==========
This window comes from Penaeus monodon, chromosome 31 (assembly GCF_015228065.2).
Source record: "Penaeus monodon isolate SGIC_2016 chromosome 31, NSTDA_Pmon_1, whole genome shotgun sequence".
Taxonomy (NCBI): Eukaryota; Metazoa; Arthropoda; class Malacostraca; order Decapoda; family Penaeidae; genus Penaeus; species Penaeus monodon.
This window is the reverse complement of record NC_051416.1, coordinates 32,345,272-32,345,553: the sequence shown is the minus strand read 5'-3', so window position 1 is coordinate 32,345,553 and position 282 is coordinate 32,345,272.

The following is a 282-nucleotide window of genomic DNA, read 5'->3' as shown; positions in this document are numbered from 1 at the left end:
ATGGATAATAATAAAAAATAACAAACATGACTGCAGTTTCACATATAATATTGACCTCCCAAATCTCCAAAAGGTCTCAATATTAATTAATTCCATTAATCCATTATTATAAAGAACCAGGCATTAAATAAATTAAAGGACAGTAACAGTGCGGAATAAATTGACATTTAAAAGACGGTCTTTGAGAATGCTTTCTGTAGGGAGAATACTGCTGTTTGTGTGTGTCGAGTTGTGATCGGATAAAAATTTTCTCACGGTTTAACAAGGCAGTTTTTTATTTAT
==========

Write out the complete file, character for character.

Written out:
This window comes from Penaeus monodon, chromosome 31 (assembly GCF_015228065.2).
Source record: "Penaeus monodon isolate SGIC_2016 chromosome 31, NSTDA_Pmon_1, whole genome shotgun sequence".
Taxonomy (NCBI): Eukaryota; Metazoa; Arthropoda; class Malacostraca; order Decapoda; family Penaeidae; genus Penaeus; species Penaeus monodon.
This window is the reverse complement of record NC_051416.1, coordinates 32,345,272-32,345,553: the sequence shown is the minus strand read 5'-3', so window position 1 is coordinate 32,345,553 and position 282 is coordinate 32,345,272.

The following is a 282-nucleotide window of genomic DNA, read 5'->3' as shown; positions in this document are numbered from 1 at the left end:
ATGGATAATAATAAAAAATAACAAACATGACTGCAGTTTCACATATAATATTGACCTCCCAAATCTCCAAAAGGTCTCAATATTAATTAATTCCATTAATCCATTATTATAAAGAACCAGGCATTAAATAAATTAAAGGACAGTAACAGTGCGGAATAAATTGACATTTAAAAGACGGTCTTTGAGAATGCTTTCTGTAGGGAGAATACTGCTGTTTGTGTGTGTCGAGTTGTGATCGGATAAAAATTTTCTCACGGTTTAACAAGGCAGTTTTTTATTTAT